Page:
Forty-eight studies reported on antibody response after full primary vaccination. Of those, 18 compared their results to a healthy control group and described significant between-group differences in antibody response. Positive humoral immune response was defined in the primary studies according to cutoffs defined for the respective assays used (see Supplementary Table 6). Across studies (including 7393 individuals), response rates ranged from 38.1 to 99.1% after the first measurement at least 14 days after the second vaccine ( low certainty of the evidence) (see Fig. 2E). We stratified the results along underlying disease and treatment received (see Table 2). Detailed results with the number of patients and events are depicted in the corresponding forest plots Supplementary Figs. 4 and 5, respectively. The highest response rate was seen for patients with myeloproliferative diseases and the lowest in patients with CLL. Patients with lymphoma showed very diverse responses irrespective of whether indolent or aggressive lymphoma was reported. Regarding treatment, patients with B-cell depleting or -directed treatment had lower seroconversion rates as compared to those receiving chemotherapy or other targeted treatments. Patients who underwent either allogeneic or autologous stem cell transplantation (SCT) showed higher seroconversion rates than those after CAR T-cell therapy. Available data differed in quantity and detail with regard to different underlying diseases (Fig. 3A). Most data were available for patients with indolent lymphoma, especially MM, and CLL, while data for patients with acute leukaemia and myeloproliferative diseases are sparse. Due to different assays applied in the various studies including heterogeneity in target measurement throughout the studies, the direct comparison of IgG titers was unfeasible and is not reported.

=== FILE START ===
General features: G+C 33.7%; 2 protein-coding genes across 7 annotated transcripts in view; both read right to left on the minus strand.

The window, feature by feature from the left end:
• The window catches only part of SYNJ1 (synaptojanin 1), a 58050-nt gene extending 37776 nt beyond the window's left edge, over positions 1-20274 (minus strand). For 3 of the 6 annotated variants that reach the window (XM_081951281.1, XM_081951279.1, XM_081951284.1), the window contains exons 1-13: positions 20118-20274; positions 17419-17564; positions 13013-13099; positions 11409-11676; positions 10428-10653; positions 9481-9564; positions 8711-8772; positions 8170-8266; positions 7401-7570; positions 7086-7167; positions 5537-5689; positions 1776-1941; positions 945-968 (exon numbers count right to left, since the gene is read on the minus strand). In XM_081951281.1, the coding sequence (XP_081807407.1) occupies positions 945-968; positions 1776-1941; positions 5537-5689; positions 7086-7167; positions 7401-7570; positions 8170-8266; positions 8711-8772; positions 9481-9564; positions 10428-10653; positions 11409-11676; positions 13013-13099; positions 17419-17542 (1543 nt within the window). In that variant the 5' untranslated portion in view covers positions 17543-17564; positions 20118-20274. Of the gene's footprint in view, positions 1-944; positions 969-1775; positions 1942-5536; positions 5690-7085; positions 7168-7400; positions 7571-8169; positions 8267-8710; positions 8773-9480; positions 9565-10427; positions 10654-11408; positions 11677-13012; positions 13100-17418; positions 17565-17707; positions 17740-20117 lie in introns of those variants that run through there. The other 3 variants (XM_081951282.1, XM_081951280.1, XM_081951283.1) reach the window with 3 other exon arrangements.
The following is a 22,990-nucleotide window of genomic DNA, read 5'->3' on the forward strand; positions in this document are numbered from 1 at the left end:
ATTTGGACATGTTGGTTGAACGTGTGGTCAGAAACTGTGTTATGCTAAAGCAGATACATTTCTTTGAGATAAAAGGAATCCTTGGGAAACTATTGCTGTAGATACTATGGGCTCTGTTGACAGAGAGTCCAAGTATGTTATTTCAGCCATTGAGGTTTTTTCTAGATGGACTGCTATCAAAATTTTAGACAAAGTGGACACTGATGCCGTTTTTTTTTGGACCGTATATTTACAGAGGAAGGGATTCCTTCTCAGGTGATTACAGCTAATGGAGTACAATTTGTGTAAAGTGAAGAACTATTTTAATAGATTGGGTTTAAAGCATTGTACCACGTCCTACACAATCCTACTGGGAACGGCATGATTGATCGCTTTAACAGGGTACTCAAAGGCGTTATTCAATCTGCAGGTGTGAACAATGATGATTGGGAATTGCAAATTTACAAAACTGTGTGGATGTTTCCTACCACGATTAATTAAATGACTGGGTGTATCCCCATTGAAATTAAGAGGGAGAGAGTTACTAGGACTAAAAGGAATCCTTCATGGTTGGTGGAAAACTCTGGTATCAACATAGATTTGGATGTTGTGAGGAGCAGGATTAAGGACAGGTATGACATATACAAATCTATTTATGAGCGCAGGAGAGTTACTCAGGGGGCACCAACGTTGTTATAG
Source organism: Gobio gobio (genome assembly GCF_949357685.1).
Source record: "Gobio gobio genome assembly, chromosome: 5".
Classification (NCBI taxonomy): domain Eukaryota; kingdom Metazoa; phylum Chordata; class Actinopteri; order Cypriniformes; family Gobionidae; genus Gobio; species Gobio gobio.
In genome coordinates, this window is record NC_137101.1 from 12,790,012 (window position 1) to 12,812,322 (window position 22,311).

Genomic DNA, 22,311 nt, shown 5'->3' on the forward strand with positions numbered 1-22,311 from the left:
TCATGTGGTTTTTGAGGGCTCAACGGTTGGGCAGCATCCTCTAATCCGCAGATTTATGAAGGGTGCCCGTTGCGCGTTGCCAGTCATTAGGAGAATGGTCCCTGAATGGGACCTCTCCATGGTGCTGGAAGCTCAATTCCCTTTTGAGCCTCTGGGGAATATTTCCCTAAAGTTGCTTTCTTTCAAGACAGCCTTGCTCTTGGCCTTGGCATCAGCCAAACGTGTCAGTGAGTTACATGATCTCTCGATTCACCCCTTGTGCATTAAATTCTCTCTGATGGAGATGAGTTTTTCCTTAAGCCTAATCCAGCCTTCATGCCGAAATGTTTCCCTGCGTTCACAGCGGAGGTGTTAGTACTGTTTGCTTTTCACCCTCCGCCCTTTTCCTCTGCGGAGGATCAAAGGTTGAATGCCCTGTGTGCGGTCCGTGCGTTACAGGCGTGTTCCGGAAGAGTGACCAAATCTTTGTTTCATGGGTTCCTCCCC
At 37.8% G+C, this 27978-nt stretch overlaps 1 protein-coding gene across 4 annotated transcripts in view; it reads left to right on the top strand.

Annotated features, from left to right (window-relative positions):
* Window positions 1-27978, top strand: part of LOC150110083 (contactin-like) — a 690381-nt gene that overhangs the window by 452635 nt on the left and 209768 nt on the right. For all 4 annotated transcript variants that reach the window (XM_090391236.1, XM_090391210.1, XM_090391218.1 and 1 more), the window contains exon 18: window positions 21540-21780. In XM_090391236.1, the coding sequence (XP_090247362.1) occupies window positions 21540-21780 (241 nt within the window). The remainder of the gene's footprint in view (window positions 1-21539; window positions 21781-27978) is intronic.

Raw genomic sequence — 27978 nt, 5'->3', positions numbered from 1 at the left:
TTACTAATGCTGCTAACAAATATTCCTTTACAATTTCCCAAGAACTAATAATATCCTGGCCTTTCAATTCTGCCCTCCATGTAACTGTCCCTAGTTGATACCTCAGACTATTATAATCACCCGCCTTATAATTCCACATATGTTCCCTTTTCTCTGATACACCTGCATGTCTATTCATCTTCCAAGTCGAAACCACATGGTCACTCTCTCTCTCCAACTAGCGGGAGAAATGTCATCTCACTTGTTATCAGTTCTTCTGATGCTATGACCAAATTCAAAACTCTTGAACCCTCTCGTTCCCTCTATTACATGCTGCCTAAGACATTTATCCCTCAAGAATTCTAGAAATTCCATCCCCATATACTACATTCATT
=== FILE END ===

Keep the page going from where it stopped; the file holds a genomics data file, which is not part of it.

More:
Table 2 Humoral immunity (seroconversion).
Fig. 3: Evidence-gap maps.
figure 3

A Humoral immunity (seroconversion), B cellular immunity (T-cell response).

We identified five studies reporting on FU after the second vaccine dose. During the initial measurement, 573 participants with HM were evaluated while at the extended FU measurement 373 participants were evaluated. Response rate at the initial measurement ranged from 58 to 82% and after the extended FU from 45 to 76%, with four studies suggesting a waning IgG antibody response over time (Supplementary Fig. 6). Measurements were performed ~2–3.5 months apart.

Two studies reported IgG response after a third (i.e., “booster”) vaccine dose for a total of 78 participants with HM. The response rate ranged from 31 to 65%. For one study, IgG measurements after the second dose were also available, however for a larger cohort. In comparison, the response rate for the full cohort was 75% after completing full primary immunization and 65% for the patients receiving a booster dose (Supplementary Fig. 7) [36].

Five studies (429 participants with HM) compared IgG antibody responses for different vaccine types. Four studies compared BNT162b2 with mRNA-123 [30, 37,38,39] and one study BNT162b2 with ChAdox-nCoV-19 [40]. Confidence intervals were widely overlapping for all but one study that compared BNT162b2 with mRNA-123 (27% (95% CI 15–40) vs. 62% (95% CI 49–76)). Further, the one study comparing BNT162b2 with ChAdox-nCoV-19 suggests no difference in response (supplementary fig. 8).

Eighteen studies provided data on healthy controls. As described above, no direct comparisons to the HM cohorts were made, as most of these controls were not well-matched in age and clinical condition. Seroconversion in healthy controls ranged from 96 to 100% (supplementary fig. 9).